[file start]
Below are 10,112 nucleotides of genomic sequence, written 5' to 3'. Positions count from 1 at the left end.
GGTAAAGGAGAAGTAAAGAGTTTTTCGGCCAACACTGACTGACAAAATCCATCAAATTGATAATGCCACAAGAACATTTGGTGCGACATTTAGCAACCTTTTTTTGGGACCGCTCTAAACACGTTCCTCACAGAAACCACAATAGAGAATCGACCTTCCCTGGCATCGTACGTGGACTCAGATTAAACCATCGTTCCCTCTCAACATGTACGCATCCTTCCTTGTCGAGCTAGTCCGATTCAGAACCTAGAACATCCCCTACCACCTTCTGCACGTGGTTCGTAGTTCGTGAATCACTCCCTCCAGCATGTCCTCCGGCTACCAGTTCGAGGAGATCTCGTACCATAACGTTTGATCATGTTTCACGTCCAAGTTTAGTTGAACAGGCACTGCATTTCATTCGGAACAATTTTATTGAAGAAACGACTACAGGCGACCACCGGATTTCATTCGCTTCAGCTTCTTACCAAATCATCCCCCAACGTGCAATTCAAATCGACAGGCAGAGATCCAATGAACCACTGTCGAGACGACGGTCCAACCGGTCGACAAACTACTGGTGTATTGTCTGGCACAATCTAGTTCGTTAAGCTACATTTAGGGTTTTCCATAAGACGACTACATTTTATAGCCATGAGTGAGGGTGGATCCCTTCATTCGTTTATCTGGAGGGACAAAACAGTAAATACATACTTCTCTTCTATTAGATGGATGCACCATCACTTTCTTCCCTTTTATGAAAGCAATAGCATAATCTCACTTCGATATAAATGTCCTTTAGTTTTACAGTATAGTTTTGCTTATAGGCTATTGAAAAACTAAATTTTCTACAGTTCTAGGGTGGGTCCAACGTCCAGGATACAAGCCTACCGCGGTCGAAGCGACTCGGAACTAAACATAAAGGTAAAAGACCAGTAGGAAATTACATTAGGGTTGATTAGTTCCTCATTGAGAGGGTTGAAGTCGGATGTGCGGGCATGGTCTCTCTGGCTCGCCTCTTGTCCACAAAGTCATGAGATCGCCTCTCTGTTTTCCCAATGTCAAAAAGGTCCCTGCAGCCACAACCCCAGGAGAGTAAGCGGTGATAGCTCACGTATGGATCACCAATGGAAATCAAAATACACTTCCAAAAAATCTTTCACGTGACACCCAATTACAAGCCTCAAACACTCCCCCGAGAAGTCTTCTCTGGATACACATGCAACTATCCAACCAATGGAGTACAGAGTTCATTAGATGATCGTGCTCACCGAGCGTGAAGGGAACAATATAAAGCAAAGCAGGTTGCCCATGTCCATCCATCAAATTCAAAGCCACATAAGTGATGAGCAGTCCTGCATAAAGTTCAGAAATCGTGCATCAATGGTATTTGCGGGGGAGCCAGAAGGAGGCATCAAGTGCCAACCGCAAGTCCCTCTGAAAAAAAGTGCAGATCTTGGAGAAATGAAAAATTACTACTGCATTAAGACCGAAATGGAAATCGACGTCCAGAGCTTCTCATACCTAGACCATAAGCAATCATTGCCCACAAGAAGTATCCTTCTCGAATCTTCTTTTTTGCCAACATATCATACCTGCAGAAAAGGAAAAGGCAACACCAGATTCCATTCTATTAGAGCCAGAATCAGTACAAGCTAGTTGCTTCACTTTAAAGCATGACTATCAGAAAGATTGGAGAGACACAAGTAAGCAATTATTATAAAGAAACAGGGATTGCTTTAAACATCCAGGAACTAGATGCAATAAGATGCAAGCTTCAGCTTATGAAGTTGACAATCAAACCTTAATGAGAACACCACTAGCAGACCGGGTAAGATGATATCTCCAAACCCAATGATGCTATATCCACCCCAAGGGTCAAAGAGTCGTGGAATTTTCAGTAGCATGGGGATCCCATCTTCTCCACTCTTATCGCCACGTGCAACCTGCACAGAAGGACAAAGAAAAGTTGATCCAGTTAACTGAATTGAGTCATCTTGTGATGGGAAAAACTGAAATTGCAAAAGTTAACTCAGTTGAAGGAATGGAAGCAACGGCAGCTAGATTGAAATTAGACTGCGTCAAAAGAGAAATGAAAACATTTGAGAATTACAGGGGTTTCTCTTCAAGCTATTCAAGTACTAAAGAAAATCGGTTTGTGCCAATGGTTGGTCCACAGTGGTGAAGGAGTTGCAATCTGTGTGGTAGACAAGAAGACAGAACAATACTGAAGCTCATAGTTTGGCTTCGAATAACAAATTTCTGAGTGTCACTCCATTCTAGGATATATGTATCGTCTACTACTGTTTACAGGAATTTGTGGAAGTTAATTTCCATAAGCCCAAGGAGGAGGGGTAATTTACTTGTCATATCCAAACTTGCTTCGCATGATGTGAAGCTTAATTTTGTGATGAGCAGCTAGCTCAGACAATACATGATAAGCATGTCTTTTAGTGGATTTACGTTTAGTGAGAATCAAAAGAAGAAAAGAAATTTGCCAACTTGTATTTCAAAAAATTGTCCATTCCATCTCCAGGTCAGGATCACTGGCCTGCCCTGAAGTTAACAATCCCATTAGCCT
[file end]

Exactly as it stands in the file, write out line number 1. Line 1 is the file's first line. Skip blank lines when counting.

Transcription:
Below are 10,112 nucleotides of genomic sequence, written 5' to 3'. Positions count from 1 at the left end.